The Bactra Review: Occasional and eclectic book reviews by Cosma Shalizi   172

Theory and Credibility

Integrating Theoretical and Empirical Social Science

by Scott Ashworth, Christopher R. Berry and Ethan Bueno de Mesquita

Princeton, New Jersey: Princeton University Press, 2021

One Hand Washes the Other

This is a textbook on social science methodology, aimed at those aspiring to Ph.D.s in political science. But the poli. sci. content is mostly in the specific examples; I imagine a teacher who was willing to provide examples from economics, sociology, demography, etc., could use it perfectly well.

The big point that the authors want to drive home is that rigorous formal modeling and careful analysis of empirical data ought to be seen as complements, not rivals. Formal models are how we work out the consequences of our ideas about how some part of the world works, or might work. (They give a careful account of modeling, based on Ronald Giere's ideas, emphasizing selective similarity of the model to the target.) It is by articulating formal models that we see what our ideas imply, and what assumptions are needed to reach various conclusions. (I am not super fond of the particular style of "rational choice" modeling used here, but nothing vital turns on that.) Since we don't want to just elaborate ideas but actually check them, we need data and we need to analyze it. But at this point we have to make sure that the data we have is actually measuring the variables we are theorizing about (or close enough), and that what we estimate from that data is actually relevant to checking or developing the theory.

This is where "credibility" comes in, as a reference to the "credibility revolution", the rather self-congratulatory name given to the wide adoption of more careful methods for non-experimental causal inference in the social sciences since the 1980s. (I wish I could remember who joked that it's really been a revolution of in-credulity about everyone else's identification assumptions.) Good courses in econometrics and data analysis for the social sciences will now give these methods a lot of attention. (So, too, will some courses I cannot in good conscience recommend.) This book is not a textbook on causal-inference techniques. Rather, they're relevant here because they often give us way to estimate the quantities we're theorizing about, and not other quantities which resemble our favorites only superficially. (*)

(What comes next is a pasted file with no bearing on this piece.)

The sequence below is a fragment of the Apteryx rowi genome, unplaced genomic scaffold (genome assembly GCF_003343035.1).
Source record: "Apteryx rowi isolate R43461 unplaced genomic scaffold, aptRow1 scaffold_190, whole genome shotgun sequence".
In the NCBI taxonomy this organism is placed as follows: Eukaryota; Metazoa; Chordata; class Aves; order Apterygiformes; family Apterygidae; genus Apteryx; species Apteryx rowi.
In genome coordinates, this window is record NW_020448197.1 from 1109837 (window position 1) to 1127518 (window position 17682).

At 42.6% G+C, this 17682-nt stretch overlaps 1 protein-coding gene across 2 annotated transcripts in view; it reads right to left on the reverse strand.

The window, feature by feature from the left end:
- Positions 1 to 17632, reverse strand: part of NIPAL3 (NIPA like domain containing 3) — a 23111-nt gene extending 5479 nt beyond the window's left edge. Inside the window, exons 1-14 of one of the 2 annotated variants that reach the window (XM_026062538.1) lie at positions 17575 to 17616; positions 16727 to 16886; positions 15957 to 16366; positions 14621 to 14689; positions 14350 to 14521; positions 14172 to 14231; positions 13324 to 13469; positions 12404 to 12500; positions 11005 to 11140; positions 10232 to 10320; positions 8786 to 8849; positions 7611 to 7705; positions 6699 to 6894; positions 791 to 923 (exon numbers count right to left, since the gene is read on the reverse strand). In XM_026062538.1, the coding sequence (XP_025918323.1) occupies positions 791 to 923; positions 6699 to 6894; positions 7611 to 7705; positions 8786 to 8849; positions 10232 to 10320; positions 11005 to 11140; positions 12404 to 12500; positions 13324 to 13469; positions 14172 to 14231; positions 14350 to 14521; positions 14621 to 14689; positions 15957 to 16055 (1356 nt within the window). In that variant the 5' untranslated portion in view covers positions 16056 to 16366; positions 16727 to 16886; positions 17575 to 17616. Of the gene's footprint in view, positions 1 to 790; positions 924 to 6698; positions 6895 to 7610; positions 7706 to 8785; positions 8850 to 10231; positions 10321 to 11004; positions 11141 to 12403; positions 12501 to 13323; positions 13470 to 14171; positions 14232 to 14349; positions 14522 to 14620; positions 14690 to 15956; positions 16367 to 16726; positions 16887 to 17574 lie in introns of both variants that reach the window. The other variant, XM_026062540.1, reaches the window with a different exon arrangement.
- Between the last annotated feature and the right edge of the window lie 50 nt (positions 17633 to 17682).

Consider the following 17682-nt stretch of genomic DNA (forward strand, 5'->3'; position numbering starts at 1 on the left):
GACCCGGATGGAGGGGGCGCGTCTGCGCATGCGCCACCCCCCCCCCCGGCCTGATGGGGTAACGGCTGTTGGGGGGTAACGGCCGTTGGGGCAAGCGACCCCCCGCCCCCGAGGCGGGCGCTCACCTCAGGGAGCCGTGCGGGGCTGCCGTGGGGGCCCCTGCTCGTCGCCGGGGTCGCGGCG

Going the other way, the great temptation of the new causal inference tools is to use them to precisely answer whatever questions they can be applied to, irrespective of whether or not those questions are worth answering. (In the immortal words of Tom Pepinsky: "OMFG Exogenous Variation!") Since there are many, many average treatment effects (or whatever) that you could, in principle, estimate, why this one? "Because I can" is not, in fact, going to reliably advance knowledge. Maybe more subtly: as some of us emphasize when teaching causal inference, all of these methods require assumptions about the data-generating process and the causal structure of the world in order to work reliably. Their credibility rests on scientific theory and is not intrinsic.

So: formal modeling that aspires to say something about the world finds modern data-analysis very helpful, and scientific theories guide and underlie the data analysis. The two complement each other usefully. (I am curious about the authors' class-room experience here: is there more need to persuade data analysts that theory matters, or vice versa? do they have more success in doing so?) Thus the core of the book.

Beyond the core, the authors go over a range of ideas for making theory and empirics work productively together: finding distinct empirical implications for competing theories, elaborating on theories to help make them identifiable, etc. All of these are illustrated with case studies based on papers, or series of papers, from the political science literature, mostly since 2000. (This is where an economist or demographer or epidemiologist might need to swap in their own examples.) Their commentary here is always thoughtful, and does a good job of balancing respect for the particulars of the examples with drawing more general lessons.

This is not a very technical work on either the theoretical or the data-analytic side. (Readers are expected to be able to do basic algebra and a little calculus, to find expected values, and to at least sort-of remember how linear least squares works.) This is appropriate because the technicalities are abundantly covered elsewhere, and aren't really the point here. The writing is straightforward and clear, if a bit dry (though of course I savored the sporadic snarky footnotes). I don't have any very direct use for the book in my teaching, but I almost wish I did. I strongly recommend it to all those who would like to see better social science.

*: the authors also make an assertion that theories generally only make all-else-being-equal claims, which line up especially well with causal-inference techniques, even if we're not necessarily interested in causal parameters. I am not quite as sold on this part. It seems to me that, for instance, a DSGE model makes a lot of claims about the economy which aren't just of the all-else-being-equal form. But this is a tangent.
Probability and Statistics; Philosophy of Science; Sociology, Social Theory, etc.
Drafted 19 November 2021, posted 7 December 2021